Vienna’s sewer system in the modern period

Historic view of the River Wien at St. Charles’ Church

In the early 19th century, the as yet unregulated River Wien flowed past Karlsplatz

With the construction boom after the second siege of Vienna by the Turkish army in 1683, the city's sewer system continued to grow as well. Most new buildings were connected to the city's sewers. As a result, Vienna became one of the most advanced cities in terms of sewerage in Europe in the 19th century. In 1739, Vienna was the only city to be fully sewered within the city walls.

Etching of the flooded city

Flood of 1830

Other cities of a similar size did not start planning and building their sewer systems to this extent until decades later. Despite this, the city was often swept by deadly plagues because the residents of the communities on the periphery of Vienna not only discharged their waste into the open brooks flowing through the Vienna Woods but also used the contaminated water for washing and drew drinking water from well houses located close to the brooks.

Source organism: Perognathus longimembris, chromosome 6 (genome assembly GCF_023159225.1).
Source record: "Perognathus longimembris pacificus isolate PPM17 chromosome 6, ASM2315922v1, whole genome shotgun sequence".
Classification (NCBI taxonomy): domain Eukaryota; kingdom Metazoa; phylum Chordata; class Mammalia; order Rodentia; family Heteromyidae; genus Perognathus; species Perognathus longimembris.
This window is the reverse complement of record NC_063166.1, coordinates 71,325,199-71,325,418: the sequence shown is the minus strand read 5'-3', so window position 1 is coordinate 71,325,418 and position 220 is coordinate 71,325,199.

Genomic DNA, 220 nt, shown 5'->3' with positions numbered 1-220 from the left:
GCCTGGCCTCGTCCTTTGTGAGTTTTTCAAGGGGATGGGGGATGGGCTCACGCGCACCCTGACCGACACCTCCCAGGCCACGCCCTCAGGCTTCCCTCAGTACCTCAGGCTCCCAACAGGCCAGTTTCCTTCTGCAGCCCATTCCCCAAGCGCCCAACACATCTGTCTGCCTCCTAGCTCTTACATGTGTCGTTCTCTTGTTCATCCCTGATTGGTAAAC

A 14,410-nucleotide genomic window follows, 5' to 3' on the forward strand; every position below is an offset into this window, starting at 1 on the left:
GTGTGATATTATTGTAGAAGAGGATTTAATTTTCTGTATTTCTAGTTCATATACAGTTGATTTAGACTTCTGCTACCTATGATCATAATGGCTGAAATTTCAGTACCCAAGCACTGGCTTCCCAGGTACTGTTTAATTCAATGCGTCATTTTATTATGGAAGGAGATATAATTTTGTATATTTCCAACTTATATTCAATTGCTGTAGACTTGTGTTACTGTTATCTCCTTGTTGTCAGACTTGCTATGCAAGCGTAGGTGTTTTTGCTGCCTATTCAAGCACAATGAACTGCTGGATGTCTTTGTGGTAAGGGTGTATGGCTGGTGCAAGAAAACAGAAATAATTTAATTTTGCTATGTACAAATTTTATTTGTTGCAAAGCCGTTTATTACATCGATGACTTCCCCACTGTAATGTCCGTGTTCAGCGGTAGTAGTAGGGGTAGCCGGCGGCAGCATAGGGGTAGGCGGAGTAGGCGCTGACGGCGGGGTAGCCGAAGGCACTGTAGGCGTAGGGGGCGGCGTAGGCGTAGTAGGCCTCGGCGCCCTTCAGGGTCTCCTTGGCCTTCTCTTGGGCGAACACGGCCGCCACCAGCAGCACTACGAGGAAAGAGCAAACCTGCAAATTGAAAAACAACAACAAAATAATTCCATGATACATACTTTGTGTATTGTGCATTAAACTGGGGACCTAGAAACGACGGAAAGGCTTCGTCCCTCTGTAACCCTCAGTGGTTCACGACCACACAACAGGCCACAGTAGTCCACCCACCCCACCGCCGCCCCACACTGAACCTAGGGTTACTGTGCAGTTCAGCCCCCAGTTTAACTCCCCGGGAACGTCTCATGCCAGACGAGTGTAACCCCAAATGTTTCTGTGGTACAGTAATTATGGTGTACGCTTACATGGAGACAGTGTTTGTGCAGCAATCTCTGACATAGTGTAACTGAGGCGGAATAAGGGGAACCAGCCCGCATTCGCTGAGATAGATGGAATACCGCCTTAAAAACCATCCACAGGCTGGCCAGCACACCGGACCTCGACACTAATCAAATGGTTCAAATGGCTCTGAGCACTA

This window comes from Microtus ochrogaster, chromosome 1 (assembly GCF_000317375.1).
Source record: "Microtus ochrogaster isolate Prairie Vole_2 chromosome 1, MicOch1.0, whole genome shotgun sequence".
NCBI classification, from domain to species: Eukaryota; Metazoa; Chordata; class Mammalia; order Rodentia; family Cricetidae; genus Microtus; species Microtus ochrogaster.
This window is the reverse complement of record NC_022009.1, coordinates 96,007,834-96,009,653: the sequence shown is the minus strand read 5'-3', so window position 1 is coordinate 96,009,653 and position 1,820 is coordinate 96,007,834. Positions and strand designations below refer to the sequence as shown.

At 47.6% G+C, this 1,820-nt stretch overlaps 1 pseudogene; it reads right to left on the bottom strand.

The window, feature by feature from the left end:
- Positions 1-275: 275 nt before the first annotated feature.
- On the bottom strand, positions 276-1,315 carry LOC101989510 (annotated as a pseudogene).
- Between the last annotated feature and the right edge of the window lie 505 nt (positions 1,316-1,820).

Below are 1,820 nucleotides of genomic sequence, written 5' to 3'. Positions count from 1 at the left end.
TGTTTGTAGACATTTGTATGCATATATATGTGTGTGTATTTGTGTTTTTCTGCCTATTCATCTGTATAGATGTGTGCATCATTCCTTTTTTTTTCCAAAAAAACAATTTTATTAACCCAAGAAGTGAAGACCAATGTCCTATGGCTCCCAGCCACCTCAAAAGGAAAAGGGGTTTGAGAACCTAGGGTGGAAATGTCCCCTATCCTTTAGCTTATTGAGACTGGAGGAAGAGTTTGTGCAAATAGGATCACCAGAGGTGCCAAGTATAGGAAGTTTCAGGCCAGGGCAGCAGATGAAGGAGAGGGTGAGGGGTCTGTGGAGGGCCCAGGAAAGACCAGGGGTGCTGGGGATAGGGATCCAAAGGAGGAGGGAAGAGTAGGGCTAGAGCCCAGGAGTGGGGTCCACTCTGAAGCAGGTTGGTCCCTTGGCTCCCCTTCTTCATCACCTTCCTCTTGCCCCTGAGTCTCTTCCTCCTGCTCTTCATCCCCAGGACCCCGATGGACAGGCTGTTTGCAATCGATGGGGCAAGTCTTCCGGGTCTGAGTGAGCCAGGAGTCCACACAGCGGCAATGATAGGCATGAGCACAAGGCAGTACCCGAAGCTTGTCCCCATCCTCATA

The most tragic event occurred in 1830, when an unusually large ice jam on the Danube caused the brooks and rivers around Vienna to burst their banks. The resulting cholera outbreak cost over 2,000 lives.

Sewer boom

Black and white picture of construction works on the sewer

Emperor Francis I and his wife Carola Augusta viewing the progress of the construction of the sanitary collector sewer ("cholera sewer") at St. Charles' Church, 1832

Immediately following this disaster, the decision was made to cover all important streams in the city and its environs. Additionally, two main collector sewers were built parallel to the River Wien, which led to the Danube (referred to as River Wien main collectors or "cholera sewers"). By 1850, Vienna had a well-functioning sewer system.

Historical view of Karlsplatz

Covering of the River Wien on Karlsplatz, 1898

After the city walls and the outer fortification, which had been built around the surrounding communities, were torn down and 33 suburbs were incorporated into the administrative territory of Vienna, comprehensive and uniform urban planning became possible. In 1893 and 1894, construction of additional large collector sewers to the left and right of the Danube Canal began.

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City of Vienna | Vienna Waste Water Management
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